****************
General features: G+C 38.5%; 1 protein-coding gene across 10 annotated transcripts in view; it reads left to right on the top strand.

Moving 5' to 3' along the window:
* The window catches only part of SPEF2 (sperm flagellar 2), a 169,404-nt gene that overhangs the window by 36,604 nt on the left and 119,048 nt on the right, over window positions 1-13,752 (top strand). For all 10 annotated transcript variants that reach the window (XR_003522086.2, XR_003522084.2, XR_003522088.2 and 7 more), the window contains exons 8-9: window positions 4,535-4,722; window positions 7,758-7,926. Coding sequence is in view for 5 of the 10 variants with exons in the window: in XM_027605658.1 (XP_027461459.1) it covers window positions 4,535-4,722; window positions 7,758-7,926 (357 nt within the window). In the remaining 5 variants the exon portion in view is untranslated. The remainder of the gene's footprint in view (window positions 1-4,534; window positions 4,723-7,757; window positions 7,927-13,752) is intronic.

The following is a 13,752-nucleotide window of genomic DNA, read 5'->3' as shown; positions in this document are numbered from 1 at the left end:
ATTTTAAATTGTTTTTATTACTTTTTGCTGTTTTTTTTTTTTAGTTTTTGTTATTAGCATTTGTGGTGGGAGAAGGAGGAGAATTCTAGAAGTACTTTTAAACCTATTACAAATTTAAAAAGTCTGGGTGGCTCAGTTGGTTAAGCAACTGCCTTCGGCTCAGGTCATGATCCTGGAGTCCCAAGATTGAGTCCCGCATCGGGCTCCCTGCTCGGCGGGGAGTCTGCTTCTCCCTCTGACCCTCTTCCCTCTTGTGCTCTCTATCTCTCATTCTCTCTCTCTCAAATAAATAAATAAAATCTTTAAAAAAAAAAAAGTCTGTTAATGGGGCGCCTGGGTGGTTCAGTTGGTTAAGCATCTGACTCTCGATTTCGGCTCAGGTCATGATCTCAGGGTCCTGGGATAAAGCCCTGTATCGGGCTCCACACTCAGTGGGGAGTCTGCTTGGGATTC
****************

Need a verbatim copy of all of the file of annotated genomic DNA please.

General features: G+C 38.5%; 1 protein-coding gene across 10 annotated transcripts in view; it reads left to right on the top strand.

Moving 5' to 3' along the window:
* The window catches only part of SPEF2 (sperm flagellar 2), a 169,404-nt gene that overhangs the window by 36,604 nt on the left and 119,048 nt on the right, over window positions 1-13,752 (top strand). For all 10 annotated transcript variants that reach the window (XR_003522086.2, XR_003522084.2, XR_003522088.2 and 7 more), the window contains exons 8-9: window positions 4,535-4,722; window positions 7,758-7,926. Coding sequence is in view for 5 of the 10 variants with exons in the window: in XM_027605658.1 (XP_027461459.1) it covers window positions 4,535-4,722; window positions 7,758-7,926 (357 nt within the window). In the remaining 5 variants the exon portion in view is untranslated. The remainder of the gene's footprint in view (window positions 1-4,534; window positions 4,723-7,757; window positions 7,927-13,752) is intronic.

The following is a 13,752-nucleotide window of genomic DNA, read 5'->3' as shown; positions in this document are numbered from 1 at the left end:
ATTTTAAATTGTTTTTATTACTTTTTGCTGTTTTTTTTTTTTAGTTTTTGTTATTAGCATTTGTGGTGGGAGAAGGAGGAGAATTCTAGAAGTACTTTTAAACCTATTACAAATTTAAAAAGTCTGGGTGGCTCAGTTGGTTAAGCAACTGCCTTCGGCTCAGGTCATGATCCTGGAGTCCCAAGATTGAGTCCCGCATCGGGCTCCCTGCTCGGCGGGGAGTCTGCTTCTCCCTCTGACCCTCTTCCCTCTTGTGCTCTCTATCTCTCATTCTCTCTCTCTCAAATAAATAAATAAAATCTTTAAAAAAAAAAAAGTCTGTTAATGGGGCGCCTGGGTGGTTCAGTTGGTTAAGCATCTGACTCTCGATTTCGGCTCAGGTCATGATCTCAGGGTCCTGGGATAAAGCCCTGTATCGGGCTCCACACTCAGTGGGGAGTCTGCTTGGGATTC